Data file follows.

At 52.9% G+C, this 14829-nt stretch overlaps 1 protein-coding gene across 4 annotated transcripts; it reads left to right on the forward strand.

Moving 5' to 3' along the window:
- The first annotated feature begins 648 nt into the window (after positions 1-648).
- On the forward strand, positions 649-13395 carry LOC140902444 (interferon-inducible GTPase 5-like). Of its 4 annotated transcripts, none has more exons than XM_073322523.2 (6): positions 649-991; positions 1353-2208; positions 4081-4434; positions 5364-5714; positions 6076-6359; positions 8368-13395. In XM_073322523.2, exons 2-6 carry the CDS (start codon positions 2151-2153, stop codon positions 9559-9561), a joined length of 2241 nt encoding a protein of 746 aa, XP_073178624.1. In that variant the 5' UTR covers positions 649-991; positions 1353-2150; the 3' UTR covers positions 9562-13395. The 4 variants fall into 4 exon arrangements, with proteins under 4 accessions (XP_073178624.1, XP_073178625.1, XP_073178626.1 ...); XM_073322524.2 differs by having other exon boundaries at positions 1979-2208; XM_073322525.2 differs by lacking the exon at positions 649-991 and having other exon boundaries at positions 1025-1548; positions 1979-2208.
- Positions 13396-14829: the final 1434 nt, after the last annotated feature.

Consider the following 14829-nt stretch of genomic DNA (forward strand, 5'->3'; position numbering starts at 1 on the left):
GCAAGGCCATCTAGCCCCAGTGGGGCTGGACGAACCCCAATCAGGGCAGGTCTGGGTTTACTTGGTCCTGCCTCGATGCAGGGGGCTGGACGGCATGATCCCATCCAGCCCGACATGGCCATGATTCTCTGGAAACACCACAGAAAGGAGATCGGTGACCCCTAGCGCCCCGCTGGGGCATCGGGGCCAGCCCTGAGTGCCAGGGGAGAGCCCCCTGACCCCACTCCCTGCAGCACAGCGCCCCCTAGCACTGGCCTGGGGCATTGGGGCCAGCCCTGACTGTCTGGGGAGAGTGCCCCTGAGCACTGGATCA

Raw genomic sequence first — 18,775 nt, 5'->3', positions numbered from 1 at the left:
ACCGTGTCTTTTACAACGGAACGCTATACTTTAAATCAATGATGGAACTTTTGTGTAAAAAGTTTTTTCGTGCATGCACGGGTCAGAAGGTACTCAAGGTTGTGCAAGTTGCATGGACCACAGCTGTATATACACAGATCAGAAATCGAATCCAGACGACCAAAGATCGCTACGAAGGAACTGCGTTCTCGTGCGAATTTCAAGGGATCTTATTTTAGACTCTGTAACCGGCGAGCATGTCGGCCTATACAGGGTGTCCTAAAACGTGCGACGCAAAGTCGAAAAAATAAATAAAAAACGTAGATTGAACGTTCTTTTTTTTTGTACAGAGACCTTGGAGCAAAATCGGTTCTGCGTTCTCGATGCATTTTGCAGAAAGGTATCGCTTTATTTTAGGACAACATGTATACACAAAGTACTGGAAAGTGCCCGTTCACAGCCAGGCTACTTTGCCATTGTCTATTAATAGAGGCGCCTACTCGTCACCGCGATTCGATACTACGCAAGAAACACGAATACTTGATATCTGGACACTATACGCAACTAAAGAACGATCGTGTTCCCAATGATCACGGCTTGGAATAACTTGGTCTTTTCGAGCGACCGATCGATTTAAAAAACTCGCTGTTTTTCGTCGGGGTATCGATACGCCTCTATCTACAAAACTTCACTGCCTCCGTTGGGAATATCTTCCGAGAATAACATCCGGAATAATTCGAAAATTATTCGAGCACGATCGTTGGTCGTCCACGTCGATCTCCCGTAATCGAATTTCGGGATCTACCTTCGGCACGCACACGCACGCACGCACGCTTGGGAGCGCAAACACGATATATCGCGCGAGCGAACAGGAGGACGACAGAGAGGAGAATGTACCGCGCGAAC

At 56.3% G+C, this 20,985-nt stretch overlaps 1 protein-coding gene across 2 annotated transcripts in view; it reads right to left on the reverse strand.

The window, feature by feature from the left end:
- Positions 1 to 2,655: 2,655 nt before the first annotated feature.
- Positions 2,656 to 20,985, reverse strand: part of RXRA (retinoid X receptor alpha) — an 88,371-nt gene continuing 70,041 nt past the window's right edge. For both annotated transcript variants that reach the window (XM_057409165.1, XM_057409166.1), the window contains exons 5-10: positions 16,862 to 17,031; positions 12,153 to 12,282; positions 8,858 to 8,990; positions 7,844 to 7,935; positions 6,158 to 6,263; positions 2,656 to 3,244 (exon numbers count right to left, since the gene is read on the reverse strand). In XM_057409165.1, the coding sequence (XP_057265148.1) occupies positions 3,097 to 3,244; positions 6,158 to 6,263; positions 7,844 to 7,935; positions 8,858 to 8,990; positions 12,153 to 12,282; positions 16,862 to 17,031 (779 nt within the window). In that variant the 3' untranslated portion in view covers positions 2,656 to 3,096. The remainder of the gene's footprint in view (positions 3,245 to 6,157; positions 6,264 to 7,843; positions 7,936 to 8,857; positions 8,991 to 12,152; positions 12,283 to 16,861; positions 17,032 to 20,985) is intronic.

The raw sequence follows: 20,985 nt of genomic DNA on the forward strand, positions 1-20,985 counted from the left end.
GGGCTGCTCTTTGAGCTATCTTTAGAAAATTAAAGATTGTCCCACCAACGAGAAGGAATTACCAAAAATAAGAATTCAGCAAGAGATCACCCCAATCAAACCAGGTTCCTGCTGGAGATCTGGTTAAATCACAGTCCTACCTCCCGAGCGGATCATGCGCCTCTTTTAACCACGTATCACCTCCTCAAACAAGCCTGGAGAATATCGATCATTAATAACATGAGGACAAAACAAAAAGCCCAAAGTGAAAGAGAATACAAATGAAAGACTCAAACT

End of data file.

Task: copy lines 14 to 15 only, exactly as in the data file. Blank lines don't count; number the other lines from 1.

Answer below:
The raw sequence follows: 20,985 nt of genomic DNA on the forward strand, positions 1-20,985 counted from the left end.
GGGCTGCTCTTTGAGCTATCTTTAGAAAATTAAAGATTGTCCCACCAACGAGAAGGAATTACCAAAAATAAGAATTCAGCAAGAGATCACCCCAATCAAACCAGGTTCCTGCTGGAGATCTGGTTAAATCACAGTCCTACCTCCCGAGCGGATCATGCGCCTCTTTTAACCACGTATCACCTCCTCAAACAAGCCTGGAGAATATCGATCATTAATAACATGAGGACAAAACAAAAAGCCCAAAGTGAAAGAGAATACAAATGAAAGACTCAAACT